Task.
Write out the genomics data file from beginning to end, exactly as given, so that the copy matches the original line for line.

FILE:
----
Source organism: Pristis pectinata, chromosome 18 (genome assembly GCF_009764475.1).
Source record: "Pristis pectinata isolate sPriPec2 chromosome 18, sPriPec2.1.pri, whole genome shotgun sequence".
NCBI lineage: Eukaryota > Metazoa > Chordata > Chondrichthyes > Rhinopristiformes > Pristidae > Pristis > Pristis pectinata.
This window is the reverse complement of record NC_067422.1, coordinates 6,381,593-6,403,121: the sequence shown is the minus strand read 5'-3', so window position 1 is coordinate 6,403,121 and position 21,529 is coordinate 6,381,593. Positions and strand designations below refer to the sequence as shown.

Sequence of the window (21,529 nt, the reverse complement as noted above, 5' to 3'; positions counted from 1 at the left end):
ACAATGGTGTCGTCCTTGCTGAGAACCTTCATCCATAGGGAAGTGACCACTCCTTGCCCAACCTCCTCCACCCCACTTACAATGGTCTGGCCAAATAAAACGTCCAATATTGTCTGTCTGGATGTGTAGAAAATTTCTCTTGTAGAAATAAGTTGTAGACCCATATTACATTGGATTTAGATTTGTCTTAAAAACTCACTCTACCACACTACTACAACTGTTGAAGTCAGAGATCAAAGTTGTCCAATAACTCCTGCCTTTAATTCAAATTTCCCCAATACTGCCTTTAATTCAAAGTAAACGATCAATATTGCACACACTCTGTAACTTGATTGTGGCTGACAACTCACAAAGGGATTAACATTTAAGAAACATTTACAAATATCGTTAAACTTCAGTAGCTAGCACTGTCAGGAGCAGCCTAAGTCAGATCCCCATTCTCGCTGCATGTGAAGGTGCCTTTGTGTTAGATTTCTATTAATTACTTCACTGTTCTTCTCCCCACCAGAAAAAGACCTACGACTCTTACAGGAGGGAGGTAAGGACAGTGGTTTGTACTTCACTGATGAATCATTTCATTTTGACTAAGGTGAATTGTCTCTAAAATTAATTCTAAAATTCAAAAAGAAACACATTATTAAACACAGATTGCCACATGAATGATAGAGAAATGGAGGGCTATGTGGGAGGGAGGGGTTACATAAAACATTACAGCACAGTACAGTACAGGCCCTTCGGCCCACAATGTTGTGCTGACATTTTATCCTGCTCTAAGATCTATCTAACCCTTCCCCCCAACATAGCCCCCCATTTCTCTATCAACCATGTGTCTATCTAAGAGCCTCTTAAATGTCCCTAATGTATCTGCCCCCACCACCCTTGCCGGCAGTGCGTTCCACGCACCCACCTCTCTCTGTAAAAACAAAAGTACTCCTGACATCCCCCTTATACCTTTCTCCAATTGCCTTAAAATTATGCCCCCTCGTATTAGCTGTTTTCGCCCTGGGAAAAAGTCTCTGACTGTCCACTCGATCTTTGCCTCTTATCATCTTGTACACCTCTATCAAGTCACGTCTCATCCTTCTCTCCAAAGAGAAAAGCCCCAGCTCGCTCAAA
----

Source organism: Pristis pectinata, chromosome 18 (genome assembly GCF_009764475.1).
Source record: "Pristis pectinata isolate sPriPec2 chromosome 18, sPriPec2.1.pri, whole genome shotgun sequence".
NCBI lineage: Eukaryota > Metazoa > Chordata > Chondrichthyes > Rhinopristiformes > Pristidae > Pristis > Pristis pectinata.
This window is the reverse complement of record NC_067422.1, coordinates 6,381,593-6,403,121: the sequence shown is the minus strand read 5'-3', so window position 1 is coordinate 6,403,121 and position 21,529 is coordinate 6,381,593. Positions and strand designations below refer to the sequence as shown.

Sequence of the window (21,529 nt, the reverse complement as noted above, 5' to 3'; positions counted from 1 at the left end):
ACAATGGTGTCGTCCTTGCTGAGAACCTTCATCCATAGGGAAGTGACCACTCCTTGCCCAACCTCCTCCACCCCACTTACAATGGTCTGGCCAAATAAAACGTCCAATATTGTCTGTCTGGATGTGTAGAAAATTTCTCTTGTAGAAATAAGTTGTAGACCCATATTACATTGGATTTAGATTTGTCTTAAAAACTCACTCTACCACACTACTACAACTGTTGAAGTCAGAGATCAAAGTTGTCCAATAACTCCTGCCTTTAATTCAAATTTCCCCAATACTGCCTTTAATTCAAAGTAAACGATCAATATTGCACACACTCTGTAACTTGATTGTGGCTGACAACTCACAAAGGGATTAACATTTAAGAAACATTTACAAATATCGTTAAACTTCAGTAGCTAGCACTGTCAGGAGCAGCCTAAGTCAGATCCCCATTCTCGCTGCATGTGAAGGTGCCTTTGTGTTAGATTTCTATTAATTACTTCACTGTTCTTCTCCCCACCAGAAAAAGACCTACGACTCTTACAGGAGGGAGGTAAGGACAGTGGTTTGTACTTCACTGATGAATCATTTCATTTTGACTAAGGTGAATTGTCTCTAAAATTAATTCTAAAATTCAAAAAGAAACACATTATTAAACACAGATTGCCACATGAATGATAGAGAAATGGAGGGCTATGTGGGAGGGAGGGGTTACATAAAACATTACAGCACAGTACAGTACAGGCCCTTCGGCCCACAATGTTGTGCTGACATTTTATCCTGCTCTAAGATCTATCTAACCCTTCCCCCCAACATAGCCCCCCATTTCTCTATCAACCATGTGTCTATCTAAGAGCCTCTTAAATGTCCCTAATGTATCTGCCCCCACCACCCTTGCCGGCAGTGCGTTCCACGCACCCACCTCTCTCTGTAAAAACAAAAGTACTCCTGACATCCCCCTTATACCTTTCTCCAATTGCCTTAAAATTATGCCCCCTCGTATTAGCTGTTTTCGCCCTGGGAAAAAGTCTCTGACTGTCCACTCGATCTTTGCCTCTTATCATCTTGTACACCTCTATCAAGTCACGTCTCATCCTTCTCTCCAAAGAGAAAAGCCCCAGCTCGCTCAAA